So they are paying attention to politics. That must be why there’s a special feature talking about LGBT rights, how we should understand it’s not easy for everyone in the world to be LGBT, some information about what people are doing to fight for LGBT rights around the world. Oh wait, THERE IS NONE.
Maybe a little paragraph or two about how this year’s theme relates to the map? No I can’t see any.
Well there must be a caption to at least explain the map?! No, it’s just the image taken unedited from the ILGA association website. Exactly like the one above.
Not even a little bit explaining who ILGA are and what they do and how great they are at it? No.
I know what must have happened; The politically driven editors of this magazine must have gotten together with the motivated LGBT activists who put pride together this year, and figured out the only way to draw attention to the struggle of gay rights around the world would be to put this map in across two pages, and nothing more – let it speak for itself.
Personally, I thought the buff black guy said it all.
That is fucking offensive. How dare they even try to act like they give a damn about politics, what is happening to LGBT people across the world, by including this image.
This image which says a thousand words, but which is so easy to say a million more about. It would have been so effortless for them to get a speaker from any well-known world-wide LGBT organisation, or even a national group, or even local! Brighton Pride receives so much coverage, as one of the England’s gay capitals – I’m not sure why, considering the entire scene revolves around one (and the only one) gay club, eager to get their name on everything pride and everything gay. With so many eyes on you, it would have been so simple to show your concerns, and acknowledge that Brighton Pride is not just an excuse to get wasted for the whole weekend.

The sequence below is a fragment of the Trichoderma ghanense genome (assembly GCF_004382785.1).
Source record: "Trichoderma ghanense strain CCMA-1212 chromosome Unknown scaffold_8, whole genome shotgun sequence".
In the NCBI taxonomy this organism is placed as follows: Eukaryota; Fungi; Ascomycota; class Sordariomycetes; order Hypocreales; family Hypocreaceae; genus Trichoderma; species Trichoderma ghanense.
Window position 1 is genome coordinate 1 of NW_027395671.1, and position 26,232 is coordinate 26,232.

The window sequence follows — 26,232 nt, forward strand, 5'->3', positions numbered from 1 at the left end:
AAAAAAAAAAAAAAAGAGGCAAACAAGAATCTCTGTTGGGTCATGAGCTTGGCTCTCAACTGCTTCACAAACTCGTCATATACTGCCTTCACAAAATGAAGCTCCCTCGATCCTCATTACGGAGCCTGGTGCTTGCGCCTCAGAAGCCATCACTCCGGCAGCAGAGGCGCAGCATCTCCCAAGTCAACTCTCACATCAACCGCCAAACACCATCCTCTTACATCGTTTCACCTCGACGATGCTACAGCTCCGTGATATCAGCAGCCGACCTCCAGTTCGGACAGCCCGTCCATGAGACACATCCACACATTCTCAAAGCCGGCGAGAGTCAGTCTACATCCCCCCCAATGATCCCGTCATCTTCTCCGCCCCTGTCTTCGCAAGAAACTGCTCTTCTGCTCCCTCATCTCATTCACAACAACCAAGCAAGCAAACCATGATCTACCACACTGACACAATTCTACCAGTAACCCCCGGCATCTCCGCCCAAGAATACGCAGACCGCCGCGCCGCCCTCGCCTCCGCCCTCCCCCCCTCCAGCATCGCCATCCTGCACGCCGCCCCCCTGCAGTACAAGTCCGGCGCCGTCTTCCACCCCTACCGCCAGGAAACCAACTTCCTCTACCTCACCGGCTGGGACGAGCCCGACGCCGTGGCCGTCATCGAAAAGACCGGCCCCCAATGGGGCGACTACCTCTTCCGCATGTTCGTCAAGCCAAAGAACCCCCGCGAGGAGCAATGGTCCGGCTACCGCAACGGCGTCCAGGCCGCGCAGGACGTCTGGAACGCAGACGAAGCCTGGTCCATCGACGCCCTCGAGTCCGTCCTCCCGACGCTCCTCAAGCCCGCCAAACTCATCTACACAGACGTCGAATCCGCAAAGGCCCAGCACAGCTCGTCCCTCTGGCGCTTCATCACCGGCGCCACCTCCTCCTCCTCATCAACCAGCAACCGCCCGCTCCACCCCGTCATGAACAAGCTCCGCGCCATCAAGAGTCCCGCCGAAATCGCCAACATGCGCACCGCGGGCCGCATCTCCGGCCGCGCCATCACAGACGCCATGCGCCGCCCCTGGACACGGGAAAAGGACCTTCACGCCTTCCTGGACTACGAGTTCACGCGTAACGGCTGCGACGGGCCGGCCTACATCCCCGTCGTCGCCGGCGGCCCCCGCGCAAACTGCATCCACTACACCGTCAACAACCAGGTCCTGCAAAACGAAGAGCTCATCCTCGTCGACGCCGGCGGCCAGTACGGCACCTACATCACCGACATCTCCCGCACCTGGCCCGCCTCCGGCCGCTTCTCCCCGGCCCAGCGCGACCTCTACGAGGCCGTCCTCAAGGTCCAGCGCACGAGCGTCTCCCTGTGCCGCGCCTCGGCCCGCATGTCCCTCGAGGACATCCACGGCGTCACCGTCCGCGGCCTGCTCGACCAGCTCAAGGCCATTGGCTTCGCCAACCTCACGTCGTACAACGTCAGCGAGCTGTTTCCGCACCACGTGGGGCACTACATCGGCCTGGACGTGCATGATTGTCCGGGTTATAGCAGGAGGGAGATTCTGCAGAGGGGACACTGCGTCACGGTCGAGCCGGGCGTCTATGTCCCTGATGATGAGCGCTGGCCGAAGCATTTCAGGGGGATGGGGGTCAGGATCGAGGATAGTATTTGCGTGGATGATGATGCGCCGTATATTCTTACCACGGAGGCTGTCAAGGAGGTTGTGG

But everything about pride I’ve seen has screamed just that. Drink deals, club nights, fancy dress, and line-ups. Where are the people who really make pride happen? And I’m not talking about the two day piss-up, I’m talking about helping us to feel proud of ourselves for being gay, lesbian, bisexual, queer, trans, unsure, curious, intersex or whatever you are. The support groups I’ve been to, the societies on campus I’ve been a part of, and the telephones they’ve been on the other end of.
With the heading “Pride is pleased to profile the groups that make our LGBT community strong,” I find the community listings, at the very back of the pride guide. Here, is where our pride is, not even worth mentioning at the front. Putting a full colour easyJet poster on page three was more important than FTM Brighton and Sussex University LGBTQ, hidden amongst dull entries at the back, they might as well have ripped out of a Yellow Pages.